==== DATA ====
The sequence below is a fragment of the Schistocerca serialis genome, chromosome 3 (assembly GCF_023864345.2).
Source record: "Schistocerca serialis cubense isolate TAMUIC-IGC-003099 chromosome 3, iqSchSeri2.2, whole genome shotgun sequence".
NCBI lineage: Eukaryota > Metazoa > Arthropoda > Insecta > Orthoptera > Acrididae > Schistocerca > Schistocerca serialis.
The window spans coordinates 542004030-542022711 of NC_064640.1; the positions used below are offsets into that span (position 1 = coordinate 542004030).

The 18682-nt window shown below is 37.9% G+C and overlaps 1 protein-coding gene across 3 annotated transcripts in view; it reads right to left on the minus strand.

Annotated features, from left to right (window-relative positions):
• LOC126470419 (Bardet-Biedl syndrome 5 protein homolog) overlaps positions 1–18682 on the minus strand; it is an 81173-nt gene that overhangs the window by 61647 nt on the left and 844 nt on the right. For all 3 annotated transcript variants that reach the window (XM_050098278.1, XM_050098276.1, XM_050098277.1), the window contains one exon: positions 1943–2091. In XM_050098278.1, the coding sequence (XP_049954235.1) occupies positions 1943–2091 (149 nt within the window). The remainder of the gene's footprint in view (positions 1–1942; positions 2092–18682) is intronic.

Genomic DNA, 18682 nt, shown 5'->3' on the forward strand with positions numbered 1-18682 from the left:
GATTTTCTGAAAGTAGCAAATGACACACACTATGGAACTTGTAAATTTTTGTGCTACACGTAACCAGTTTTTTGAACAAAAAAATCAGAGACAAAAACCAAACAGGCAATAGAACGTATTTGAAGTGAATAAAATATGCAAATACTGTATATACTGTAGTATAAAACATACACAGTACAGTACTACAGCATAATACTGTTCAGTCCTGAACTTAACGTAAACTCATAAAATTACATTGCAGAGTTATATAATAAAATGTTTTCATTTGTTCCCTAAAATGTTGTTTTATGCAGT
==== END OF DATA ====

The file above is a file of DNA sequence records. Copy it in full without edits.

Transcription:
The sequence below is a fragment of the Schistocerca serialis genome, chromosome 3 (assembly GCF_023864345.2).
Source record: "Schistocerca serialis cubense isolate TAMUIC-IGC-003099 chromosome 3, iqSchSeri2.2, whole genome shotgun sequence".
NCBI lineage: Eukaryota > Metazoa > Arthropoda > Insecta > Orthoptera > Acrididae > Schistocerca > Schistocerca serialis.
The window spans coordinates 542004030-542022711 of NC_064640.1; the positions used below are offsets into that span (position 1 = coordinate 542004030).

The 18682-nt window shown below is 37.9% G+C and overlaps 1 protein-coding gene across 3 annotated transcripts in view; it reads right to left on the minus strand.

Annotated features, from left to right (window-relative positions):
• LOC126470419 (Bardet-Biedl syndrome 5 protein homolog) overlaps positions 1–18682 on the minus strand; it is an 81173-nt gene that overhangs the window by 61647 nt on the left and 844 nt on the right. For all 3 annotated transcript variants that reach the window (XM_050098278.1, XM_050098276.1, XM_050098277.1), the window contains one exon: positions 1943–2091. In XM_050098278.1, the coding sequence (XP_049954235.1) occupies positions 1943–2091 (149 nt within the window). The remainder of the gene's footprint in view (positions 1–1942; positions 2092–18682) is intronic.

Genomic DNA, 18682 nt, shown 5'->3' on the forward strand with positions numbered 1-18682 from the left:
GATTTTCTGAAAGTAGCAAATGACACACACTATGGAACTTGTAAATTTTTGTGCTACACGTAACCAGTTTTTTGAACAAAAAAATCAGAGACAAAAACCAAACAGGCAATAGAACGTATTTGAAGTGAATAAAATATGCAAATACTGTATATACTGTAGTATAAAACATACACAGTACAGTACTACAGCATAATACTGTTCAGTCCTGAACTTAACGTAAACTCATAAAATTACATTGCAGAGTTATATAATAAAATGTTTTCATTTGTTCCCTAAAATGTTGTTTTATGCAGT